The NBA’s 2019-20 season kicks off Tuesday night with a battle of epic proportions.

In one corner, you have LeBron James and the recently revamped Lakers. In the other, you have Kawhi Leonard in his first year with the Clippers.

Make no mistake, these two powerhouses are in a league of their own. But which Los Angeles player has the edge over the other?

While determining which player is “best” is entirely subjective, it is interesting to explore who may have the statistical edge when playing against each other. gives us a look into the career matchups between James and Leonard, and the results may (or may not) surprise you.

Leonard had defeated James 13 times in 21 meetings, winning six of nine regular-season games and seven of twelve postseason matchups since 2012. But James has a bit of a scoring edge, outscoring Leonard in both the regular and postseason.

James also is more likely to get the assist, averaging nearly four more helpers per game when the two square off. Leonard, meanwhile, is more likely to sink his free throws, making 83 percent of his attempts compared to just 70 percent for James during the regular season.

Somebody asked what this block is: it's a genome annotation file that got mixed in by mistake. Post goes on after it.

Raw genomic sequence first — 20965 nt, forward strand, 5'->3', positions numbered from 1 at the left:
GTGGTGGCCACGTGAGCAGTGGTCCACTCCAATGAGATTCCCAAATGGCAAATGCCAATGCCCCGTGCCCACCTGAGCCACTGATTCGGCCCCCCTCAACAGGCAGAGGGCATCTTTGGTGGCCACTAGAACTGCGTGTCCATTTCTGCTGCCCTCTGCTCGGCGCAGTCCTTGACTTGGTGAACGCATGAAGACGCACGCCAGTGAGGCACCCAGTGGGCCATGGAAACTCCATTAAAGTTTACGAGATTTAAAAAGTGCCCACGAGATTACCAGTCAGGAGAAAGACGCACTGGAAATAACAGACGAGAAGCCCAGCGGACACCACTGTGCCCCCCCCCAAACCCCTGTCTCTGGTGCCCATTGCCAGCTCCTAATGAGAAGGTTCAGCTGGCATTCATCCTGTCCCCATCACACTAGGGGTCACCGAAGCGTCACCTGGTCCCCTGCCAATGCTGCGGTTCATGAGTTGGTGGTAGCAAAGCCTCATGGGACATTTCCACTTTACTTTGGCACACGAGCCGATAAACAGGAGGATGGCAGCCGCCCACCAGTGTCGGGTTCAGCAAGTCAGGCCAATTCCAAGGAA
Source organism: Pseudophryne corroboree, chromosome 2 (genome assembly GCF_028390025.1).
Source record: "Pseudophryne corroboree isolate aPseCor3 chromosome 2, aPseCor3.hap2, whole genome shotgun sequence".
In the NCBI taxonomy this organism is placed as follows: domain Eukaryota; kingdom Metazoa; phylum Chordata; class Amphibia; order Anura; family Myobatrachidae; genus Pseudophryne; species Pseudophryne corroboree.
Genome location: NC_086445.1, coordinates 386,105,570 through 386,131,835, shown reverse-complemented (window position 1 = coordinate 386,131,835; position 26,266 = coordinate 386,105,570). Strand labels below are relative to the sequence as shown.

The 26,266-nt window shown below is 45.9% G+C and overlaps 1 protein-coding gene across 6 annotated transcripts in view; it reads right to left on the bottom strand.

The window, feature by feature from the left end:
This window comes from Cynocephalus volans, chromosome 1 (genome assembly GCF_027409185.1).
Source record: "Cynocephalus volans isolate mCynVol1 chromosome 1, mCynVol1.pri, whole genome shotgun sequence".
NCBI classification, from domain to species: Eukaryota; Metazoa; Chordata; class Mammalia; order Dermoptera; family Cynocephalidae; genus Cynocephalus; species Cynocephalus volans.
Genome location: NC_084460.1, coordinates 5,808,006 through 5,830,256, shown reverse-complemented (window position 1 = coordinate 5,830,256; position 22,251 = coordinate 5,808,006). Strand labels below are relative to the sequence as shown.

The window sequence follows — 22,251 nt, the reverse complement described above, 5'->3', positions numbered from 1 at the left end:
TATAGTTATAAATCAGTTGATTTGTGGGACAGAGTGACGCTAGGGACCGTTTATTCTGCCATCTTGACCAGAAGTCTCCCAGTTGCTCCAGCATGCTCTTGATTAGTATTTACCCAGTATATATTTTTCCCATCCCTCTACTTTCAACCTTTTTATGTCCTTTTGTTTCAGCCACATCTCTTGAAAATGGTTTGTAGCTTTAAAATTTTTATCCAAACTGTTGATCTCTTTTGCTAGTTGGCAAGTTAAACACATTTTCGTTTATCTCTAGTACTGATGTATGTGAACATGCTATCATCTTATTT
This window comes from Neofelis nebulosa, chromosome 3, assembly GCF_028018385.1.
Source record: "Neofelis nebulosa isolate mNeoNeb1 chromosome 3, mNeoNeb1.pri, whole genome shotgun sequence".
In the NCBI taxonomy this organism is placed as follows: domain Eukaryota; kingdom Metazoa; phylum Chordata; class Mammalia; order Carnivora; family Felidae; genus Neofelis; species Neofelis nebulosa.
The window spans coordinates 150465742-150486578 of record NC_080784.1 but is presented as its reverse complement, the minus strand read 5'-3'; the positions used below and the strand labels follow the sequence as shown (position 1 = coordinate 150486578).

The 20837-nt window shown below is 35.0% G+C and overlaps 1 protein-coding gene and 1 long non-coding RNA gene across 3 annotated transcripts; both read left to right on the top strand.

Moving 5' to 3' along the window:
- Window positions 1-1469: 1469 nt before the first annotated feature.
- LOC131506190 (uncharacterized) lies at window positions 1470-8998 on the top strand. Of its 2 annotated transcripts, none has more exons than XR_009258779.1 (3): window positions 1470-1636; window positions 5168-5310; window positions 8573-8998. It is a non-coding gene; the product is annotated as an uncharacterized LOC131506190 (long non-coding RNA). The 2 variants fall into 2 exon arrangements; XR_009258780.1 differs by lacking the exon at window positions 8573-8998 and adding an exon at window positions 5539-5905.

Otherwise, the two are fairly similar statistically.

Both players, for instance, average just over 36 minutes on the court during the regular season. James does have a slight edge minutes-wise on Leonard in the playoffs, averaging nearly five minutes more on the court.

The pair also has put up similar numbers in the 3-pointer department. Leonard has completed 34 percent of his 3-point attempts during the regular season, while James has made 36.1 percent. During the playoffs, on the other hand, Leonard finished 45.2 percent of his shots from beyond the arc, compared to James’ 42.6 percent. (How drastic.)

What’s more, the two nearly have identical numbers for rebounds, steals and blocks in all games against one another.

It’s worth noting these stats do not illustrate the numbers each player has put up in their careers. But assessing the way James and Leonard compete against one another can certainly be insightful when comparing to two All-Stars.

Who actually has the edge, though? We’ll let you decide.

Thumbnail photo via John E. Sokolowski/USA TODAY Sports Images